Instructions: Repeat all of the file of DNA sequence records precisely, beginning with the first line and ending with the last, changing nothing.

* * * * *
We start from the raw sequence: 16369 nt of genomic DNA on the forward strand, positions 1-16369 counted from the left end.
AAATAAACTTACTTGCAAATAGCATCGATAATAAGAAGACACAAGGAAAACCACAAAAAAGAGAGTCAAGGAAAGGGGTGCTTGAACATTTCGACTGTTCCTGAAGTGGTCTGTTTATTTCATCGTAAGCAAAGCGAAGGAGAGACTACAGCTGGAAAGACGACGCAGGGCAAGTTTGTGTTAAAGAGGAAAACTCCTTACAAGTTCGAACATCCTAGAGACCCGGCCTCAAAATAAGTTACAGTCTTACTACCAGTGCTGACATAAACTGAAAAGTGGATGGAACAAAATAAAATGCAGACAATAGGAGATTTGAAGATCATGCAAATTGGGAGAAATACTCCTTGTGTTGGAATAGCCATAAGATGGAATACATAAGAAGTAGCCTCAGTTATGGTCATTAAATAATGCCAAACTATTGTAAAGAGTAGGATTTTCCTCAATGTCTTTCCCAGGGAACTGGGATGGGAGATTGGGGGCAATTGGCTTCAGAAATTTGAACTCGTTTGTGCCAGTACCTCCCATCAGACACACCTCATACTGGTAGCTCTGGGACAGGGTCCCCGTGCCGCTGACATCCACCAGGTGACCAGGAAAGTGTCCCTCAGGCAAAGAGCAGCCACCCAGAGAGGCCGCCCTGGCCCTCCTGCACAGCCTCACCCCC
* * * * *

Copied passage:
We start from the raw sequence: 16369 nt of genomic DNA on the forward strand, positions 1-16369 counted from the left end.
AAATAAACTTACTTGCAAATAGCATCGATAATAAGAAGACACAAGGAAAACCACAAAAAAGAGAGTCAAGGAAAGGGGTGCTTGAACATTTCGACTGTTCCTGAAGTGGTCTGTTTATTTCATCGTAAGCAAAGCGAAGGAGAGACTACAGCTGGAAAGACGACGCAGGGCAAGTTTGTGTTAAAGAGGAAAACTCCTTACAAGTTCGAACATCCTAGAGACCCGGCCTCAAAATAAGTTACAGTCTTACTACCAGTGCTGACATAAACTGAAAAGTGGATGGAACAAAATAAAATGCAGACAATAGGAGATTTGAAGATCATGCAAATTGGGAGAAATACTCCTTGTGTTGGAATAGCCATAAGATGGAATACATAAGAAGTAGCCTCAGTTATGGTCATTAAATAATGCCAAACTATTGTAAAGAGTAGGATTTTCCTCAATGTCTTTCCCAGGGAACTGGGATGGGAGATTGGGGGCAATTGGCTTCAGAAATTTGAACTCGTTTGTGCCAGTACCTCCCATCAGACACACCTCATACTGGTAGCTCTGGGACAGGGTCCCCGTGCCGCTGACATCCACCAGGTGACCAGGAAAGTGTCCCTCAGGCAAAGAGCAGCCACCCAGAGAGGCCGCCCTGGCCCTCCTGCACAGCCTCACCCCC